Roles of Chickpea Protein (PGIP) in Defense Against Pathogenic Fungi

Primary Author: Vishnutej Ellur

Faculty Sponsor: Weidong Chen


Primary College/Unit: Agricultural, Human and Natural Resource Sciences

Category: Agricultural and Natural Resource Sciences

Campus: Pullman




Plant diseases and pests continue to cause as much as 40% losses during production, storage, and transport of staple crops affecting food security worldwide. Ensuring food security in an environmentally sustainable way is imperative. Over the years, the mainstay of disease management strategies came to rely on the use of pesticides. However, pesticide usage can be detrimental to the environment and continuous use resulted in targeted pathogens developing resistance. Therefore the use of disease-resistant varieties is the most effective and environmentally sustainable approach and it requires plant genes that can produce proteins with pathogen inhibiting properties.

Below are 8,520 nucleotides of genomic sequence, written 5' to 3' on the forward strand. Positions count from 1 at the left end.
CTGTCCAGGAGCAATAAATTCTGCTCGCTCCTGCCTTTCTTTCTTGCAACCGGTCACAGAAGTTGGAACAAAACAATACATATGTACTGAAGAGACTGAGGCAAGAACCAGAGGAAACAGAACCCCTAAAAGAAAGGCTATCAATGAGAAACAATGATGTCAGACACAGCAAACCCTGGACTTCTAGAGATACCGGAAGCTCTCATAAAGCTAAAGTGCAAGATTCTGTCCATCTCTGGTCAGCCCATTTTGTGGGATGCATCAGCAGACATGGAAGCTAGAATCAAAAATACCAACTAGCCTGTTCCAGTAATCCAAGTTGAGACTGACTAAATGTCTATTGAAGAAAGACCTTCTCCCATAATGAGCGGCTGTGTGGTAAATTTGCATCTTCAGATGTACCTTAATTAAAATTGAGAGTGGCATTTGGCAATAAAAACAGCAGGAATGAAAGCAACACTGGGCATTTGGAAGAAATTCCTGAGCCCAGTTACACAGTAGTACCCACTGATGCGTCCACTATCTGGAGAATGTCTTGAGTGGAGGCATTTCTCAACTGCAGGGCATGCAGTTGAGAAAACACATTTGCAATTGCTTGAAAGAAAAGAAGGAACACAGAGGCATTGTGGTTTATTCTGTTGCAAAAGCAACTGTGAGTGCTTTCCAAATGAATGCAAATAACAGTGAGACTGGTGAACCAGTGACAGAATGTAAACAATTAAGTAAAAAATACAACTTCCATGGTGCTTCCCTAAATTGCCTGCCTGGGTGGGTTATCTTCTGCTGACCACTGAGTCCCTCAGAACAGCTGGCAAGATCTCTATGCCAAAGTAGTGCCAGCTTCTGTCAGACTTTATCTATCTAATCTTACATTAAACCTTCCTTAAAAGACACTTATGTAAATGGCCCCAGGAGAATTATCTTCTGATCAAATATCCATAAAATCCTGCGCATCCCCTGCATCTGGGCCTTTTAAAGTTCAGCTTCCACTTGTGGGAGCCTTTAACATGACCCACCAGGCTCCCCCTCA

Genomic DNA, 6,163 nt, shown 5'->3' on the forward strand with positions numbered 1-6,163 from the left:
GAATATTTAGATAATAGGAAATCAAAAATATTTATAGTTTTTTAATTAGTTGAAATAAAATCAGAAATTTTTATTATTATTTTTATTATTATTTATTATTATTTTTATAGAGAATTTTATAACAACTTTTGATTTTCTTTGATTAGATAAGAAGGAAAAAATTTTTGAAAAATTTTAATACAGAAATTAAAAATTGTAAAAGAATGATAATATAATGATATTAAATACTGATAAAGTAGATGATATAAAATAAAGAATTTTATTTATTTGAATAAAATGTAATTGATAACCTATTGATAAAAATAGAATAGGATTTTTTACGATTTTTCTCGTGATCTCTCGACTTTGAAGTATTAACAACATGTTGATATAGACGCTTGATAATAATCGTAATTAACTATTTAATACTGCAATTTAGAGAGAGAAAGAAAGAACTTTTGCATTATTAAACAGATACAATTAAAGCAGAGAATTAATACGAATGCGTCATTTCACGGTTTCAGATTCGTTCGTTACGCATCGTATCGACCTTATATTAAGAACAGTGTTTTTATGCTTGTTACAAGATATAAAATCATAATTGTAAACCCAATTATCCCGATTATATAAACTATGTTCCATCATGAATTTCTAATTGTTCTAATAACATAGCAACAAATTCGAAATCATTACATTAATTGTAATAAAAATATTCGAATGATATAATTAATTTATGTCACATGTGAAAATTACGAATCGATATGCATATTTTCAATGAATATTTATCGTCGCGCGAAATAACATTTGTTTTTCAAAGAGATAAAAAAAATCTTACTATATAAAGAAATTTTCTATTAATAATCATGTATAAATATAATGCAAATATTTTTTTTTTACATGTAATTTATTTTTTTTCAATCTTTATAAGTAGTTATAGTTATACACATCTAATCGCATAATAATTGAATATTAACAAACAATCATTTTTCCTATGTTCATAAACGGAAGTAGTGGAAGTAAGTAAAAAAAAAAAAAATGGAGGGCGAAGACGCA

Pathogenic fungi produce several tissue macerating enzymes to penetrate plant tissue and polygalacturonase (PG) being very significant among them. To counteract PGs, plants produce inhibitory proteins called polygalacturonase inhibiting proteins (PGIP). The purpose of this study is to understand the pathogen inhibiting potential of PGIP in chickpea (CaPGIP1). Studying homology, location and expression of any protein is important in understating its role and function. Using a technique called homology modeling we observed that CaPGIP1 contains domains crucial in interacting with pathogen enzymes. Further, its location was investigated using the subcellular localization method and found the protein to be located in the cell wall, a critical defense location of plant proteins. An increased expression of the CaPGIP1 gene was observed when infected with Ascochyta rabiei fungus, using a relative expression technique. These results indicate that chickpea PGIP has a potential role to combat pathogens, our further research will help to gain a better understanding.